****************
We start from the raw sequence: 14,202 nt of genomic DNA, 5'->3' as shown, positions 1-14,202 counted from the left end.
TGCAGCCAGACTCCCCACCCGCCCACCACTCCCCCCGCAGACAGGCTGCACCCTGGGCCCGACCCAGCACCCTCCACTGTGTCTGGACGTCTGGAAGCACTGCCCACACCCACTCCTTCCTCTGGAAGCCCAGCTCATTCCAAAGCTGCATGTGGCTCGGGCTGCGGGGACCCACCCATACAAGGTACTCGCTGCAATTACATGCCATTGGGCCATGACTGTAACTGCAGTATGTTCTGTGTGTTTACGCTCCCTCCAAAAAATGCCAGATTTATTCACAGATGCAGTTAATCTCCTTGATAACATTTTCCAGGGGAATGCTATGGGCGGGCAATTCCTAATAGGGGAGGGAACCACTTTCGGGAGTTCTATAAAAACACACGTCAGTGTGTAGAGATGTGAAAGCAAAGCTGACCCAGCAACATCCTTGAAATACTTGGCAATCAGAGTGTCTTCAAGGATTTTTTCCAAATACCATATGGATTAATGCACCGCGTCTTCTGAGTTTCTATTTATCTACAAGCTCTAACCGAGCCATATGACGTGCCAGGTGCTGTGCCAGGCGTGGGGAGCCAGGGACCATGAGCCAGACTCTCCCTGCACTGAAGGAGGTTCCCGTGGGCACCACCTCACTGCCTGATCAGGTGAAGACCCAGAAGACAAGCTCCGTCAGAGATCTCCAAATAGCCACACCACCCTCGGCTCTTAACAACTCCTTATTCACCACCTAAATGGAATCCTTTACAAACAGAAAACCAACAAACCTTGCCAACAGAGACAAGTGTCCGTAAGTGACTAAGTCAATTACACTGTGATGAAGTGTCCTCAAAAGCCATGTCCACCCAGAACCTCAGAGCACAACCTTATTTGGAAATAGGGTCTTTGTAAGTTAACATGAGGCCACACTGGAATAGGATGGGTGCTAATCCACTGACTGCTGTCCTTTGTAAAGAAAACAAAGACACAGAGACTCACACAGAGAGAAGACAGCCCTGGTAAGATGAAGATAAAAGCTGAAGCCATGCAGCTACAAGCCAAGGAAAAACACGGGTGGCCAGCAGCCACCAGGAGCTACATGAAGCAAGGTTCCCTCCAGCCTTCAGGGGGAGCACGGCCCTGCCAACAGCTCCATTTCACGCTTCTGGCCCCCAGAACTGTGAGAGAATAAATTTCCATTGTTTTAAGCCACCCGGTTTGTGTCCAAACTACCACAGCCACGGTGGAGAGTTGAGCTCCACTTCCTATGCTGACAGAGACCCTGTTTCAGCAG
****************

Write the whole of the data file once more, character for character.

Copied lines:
We start from the raw sequence: 14,202 nt of genomic DNA, 5'->3' as shown, positions 1-14,202 counted from the left end.
TGCAGCCAGACTCCCCACCCGCCCACCACTCCCCCCGCAGACAGGCTGCACCCTGGGCCCGACCCAGCACCCTCCACTGTGTCTGGACGTCTGGAAGCACTGCCCACACCCACTCCTTCCTCTGGAAGCCCAGCTCATTCCAAAGCTGCATGTGGCTCGGGCTGCGGGGACCCACCCATACAAGGTACTCGCTGCAATTACATGCCATTGGGCCATGACTGTAACTGCAGTATGTTCTGTGTGTTTACGCTCCCTCCAAAAAATGCCAGATTTATTCACAGATGCAGTTAATCTCCTTGATAACATTTTCCAGGGGAATGCTATGGGCGGGCAATTCCTAATAGGGGAGGGAACCACTTTCGGGAGTTCTATAAAAACACACGTCAGTGTGTAGAGATGTGAAAGCAAAGCTGACCCAGCAACATCCTTGAAATACTTGGCAATCAGAGTGTCTTCAAGGATTTTTTCCAAATACCATATGGATTAATGCACCGCGTCTTCTGAGTTTCTATTTATCTACAAGCTCTAACCGAGCCATATGACGTGCCAGGTGCTGTGCCAGGCGTGGGGAGCCAGGGACCATGAGCCAGACTCTCCCTGCACTGAAGGAGGTTCCCGTGGGCACCACCTCACTGCCTGATCAGGTGAAGACCCAGAAGACAAGCTCCGTCAGAGATCTCCAAATAGCCACACCACCCTCGGCTCTTAACAACTCCTTATTCACCACCTAAATGGAATCCTTTACAAACAGAAAACCAACAAACCTTGCCAACAGAGACAAGTGTCCGTAAGTGACTAAGTCAATTACACTGTGATGAAGTGTCCTCAAAAGCCATGTCCACCCAGAACCTCAGAGCACAACCTTATTTGGAAATAGGGTCTTTGTAAGTTAACATGAGGCCACACTGGAATAGGATGGGTGCTAATCCACTGACTGCTGTCCTTTGTAAAGAAAACAAAGACACAGAGACTCACACAGAGAGAAGACAGCCCTGGTAAGATGAAGATAAAAGCTGAAGCCATGCAGCTACAAGCCAAGGAAAAACACGGGTGGCCAGCAGCCACCAGGAGCTACATGAAGCAAGGTTCCCTCCAGCCTTCAGGGGGAGCACGGCCCTGCCAACAGCTCCATTTCACGCTTCTGGCCCCCAGAACTGTGAGAGAATAAATTTCCATTGTTTTAAGCCACCCGGTTTGTGTCCAAACTACCACAGCCACGGTGGAGAGTTGAGCTCCACTTCCTATGCTGACAGAGACCCTGTTTCAGCAG